it is important for investors to identify what is appropriate for them. what's going to give them income and the liquidity that they can tolerate overtime. vonnie: thanks to karen mcquiston. up next, getting answers from elon musk. we will speak to one retail investor who asks the ceo of dozen questions on earnings goals.
health arescene searching. elliott management has offered to buy the company. an online platform doctors use to manage practices. elliott took a 9% stake a year ago. to cater pharmaceutical is on the verge of its biggest acquisition yet. according to people familiar, to buyr pass near agreement to shir wanted an increasee in the cash component of the deal. vonnie: shares of tesla are starting a week higher. call.onventional earnings elon musk -- gave youtube or galileo rustled his 23 minutes of fame.
more products the technology focused questions. he joins us now. tell us what most of your time is spent on. >> i am the founder of hyper change tv. a financial noose start up. -- financial news start up. vonnie: he got elon musk's attention. up --l: i set representing over 20 million worth of shares to get a voice for retail investors on a conference call. bunchd sourced the of questions from viewers and subscribers. they let me on the call. mark: do you think the model is being disrupted by what you achieved? 23 minutes, that is a lot of time. he was quite dismissive of many of the traditional wall street analyst questions. those questions were valid talking about gross margins,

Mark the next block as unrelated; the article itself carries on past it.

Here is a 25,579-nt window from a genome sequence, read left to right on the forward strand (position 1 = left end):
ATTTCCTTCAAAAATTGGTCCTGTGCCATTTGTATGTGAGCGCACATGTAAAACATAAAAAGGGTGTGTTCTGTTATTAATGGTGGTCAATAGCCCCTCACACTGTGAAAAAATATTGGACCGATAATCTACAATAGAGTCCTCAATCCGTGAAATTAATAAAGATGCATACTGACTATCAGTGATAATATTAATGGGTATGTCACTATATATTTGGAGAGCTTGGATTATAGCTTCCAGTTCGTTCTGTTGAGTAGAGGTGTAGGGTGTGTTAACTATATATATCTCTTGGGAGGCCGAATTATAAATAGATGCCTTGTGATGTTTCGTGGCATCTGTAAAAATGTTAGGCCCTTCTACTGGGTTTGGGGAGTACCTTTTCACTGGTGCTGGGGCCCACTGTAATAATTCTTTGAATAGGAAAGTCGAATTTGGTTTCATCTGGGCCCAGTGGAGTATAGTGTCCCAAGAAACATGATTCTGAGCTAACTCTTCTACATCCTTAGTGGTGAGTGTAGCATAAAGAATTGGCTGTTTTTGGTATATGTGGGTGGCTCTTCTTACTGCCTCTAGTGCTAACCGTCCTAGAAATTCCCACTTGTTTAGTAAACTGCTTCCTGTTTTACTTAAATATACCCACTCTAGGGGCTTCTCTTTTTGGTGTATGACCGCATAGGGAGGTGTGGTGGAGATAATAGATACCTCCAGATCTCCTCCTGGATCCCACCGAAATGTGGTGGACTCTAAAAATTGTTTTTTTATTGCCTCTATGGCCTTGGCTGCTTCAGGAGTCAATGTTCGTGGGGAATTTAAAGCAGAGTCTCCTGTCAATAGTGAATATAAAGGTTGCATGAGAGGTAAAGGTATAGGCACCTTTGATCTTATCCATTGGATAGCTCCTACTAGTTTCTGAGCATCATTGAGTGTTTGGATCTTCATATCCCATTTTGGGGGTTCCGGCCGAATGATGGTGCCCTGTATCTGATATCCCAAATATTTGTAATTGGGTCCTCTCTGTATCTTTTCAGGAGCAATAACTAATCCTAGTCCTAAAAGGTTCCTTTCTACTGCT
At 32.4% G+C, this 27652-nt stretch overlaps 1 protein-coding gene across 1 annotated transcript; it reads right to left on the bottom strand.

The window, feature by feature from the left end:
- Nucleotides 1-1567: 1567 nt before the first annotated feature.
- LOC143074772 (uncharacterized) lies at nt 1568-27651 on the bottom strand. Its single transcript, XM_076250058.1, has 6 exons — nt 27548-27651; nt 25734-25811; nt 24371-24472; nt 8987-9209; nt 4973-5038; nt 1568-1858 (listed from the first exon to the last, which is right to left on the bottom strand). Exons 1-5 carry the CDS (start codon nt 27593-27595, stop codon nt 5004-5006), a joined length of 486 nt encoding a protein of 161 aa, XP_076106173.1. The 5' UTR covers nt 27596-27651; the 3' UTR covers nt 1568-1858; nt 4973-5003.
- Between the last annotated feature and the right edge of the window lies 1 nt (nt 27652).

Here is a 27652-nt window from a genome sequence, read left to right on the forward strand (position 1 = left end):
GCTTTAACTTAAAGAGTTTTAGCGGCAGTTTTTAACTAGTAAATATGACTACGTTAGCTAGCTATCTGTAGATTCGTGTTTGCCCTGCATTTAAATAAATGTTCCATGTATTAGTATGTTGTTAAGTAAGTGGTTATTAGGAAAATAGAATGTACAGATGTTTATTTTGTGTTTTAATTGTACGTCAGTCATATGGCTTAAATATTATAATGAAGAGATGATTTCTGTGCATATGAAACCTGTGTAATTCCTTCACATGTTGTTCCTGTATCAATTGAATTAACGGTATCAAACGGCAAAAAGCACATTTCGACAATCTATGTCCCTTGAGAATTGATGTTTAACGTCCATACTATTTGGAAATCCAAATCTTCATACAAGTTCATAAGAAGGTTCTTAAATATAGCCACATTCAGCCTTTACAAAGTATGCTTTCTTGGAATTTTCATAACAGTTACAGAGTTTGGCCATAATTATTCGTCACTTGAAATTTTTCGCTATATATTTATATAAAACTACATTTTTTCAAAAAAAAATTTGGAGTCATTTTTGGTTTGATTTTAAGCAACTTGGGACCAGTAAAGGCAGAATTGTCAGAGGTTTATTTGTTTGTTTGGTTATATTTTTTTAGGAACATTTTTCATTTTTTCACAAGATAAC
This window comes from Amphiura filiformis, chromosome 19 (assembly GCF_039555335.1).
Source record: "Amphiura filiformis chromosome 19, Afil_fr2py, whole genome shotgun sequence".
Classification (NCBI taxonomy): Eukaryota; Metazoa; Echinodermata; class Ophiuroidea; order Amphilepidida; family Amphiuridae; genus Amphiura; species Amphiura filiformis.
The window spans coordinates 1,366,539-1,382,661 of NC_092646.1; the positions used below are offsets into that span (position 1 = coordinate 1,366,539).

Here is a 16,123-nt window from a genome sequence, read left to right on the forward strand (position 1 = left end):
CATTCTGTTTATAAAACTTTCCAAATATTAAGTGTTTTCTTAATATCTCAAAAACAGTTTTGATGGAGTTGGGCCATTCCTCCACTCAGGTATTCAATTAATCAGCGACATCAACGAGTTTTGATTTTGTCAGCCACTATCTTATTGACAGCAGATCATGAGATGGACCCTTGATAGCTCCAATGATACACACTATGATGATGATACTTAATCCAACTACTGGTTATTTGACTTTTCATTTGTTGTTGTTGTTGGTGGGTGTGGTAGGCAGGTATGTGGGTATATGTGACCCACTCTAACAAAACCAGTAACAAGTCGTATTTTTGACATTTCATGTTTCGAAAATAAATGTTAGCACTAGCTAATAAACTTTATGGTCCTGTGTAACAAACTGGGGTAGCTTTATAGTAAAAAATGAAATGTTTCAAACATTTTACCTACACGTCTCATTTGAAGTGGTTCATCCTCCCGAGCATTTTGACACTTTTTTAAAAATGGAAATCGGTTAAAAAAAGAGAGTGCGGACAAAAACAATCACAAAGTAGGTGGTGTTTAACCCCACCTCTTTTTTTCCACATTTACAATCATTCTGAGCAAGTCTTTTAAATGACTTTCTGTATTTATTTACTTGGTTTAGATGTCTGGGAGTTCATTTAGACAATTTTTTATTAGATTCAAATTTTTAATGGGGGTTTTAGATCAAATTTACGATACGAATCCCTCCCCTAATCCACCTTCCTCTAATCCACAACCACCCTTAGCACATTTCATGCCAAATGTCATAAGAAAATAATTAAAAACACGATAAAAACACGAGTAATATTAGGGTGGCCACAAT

does it need to raise more money . do you think this is a pivotal moment in the analyst call epoch? russell: i think the questions before me were reiterating -- the perfect storm of elon getting frustrated. i had 10 to 12 questions prepared from all of the shareholders who i solicited feedback from. i decided to keep asking questions. mark: i've got so much to ask you. you've got this youtube channel. the channel is not making money and i gather you have sold some of your bit coin investment to fund the channel. much a bit coin you owned, what price you bought, what price you sold, the you have any other crypto currencies?
russell: i got into bit coin around 500 or 600 and liquidated with an average of about 12,000. i've been using those profits to fund hyper change while we rank revenue. i do own one other crypto asset maker maker, the token behind the stable coin. vonnie: fascinating. i'm wondering why you theicularly wanted on earnings call. if you're talking about half of shareholders couldn't you have waited for a shareholder day or an annual meeting which is where shareholders voices are heard? russell: i think of myself as sort of an analyst as well. although shareholders get the chance to ask questions at the shareholder meeting the quarterly conference calls are for updates on the business in the 12 to 18 month timeframe. i will say i could have dived more into the financials. the trajectory of operating expenses.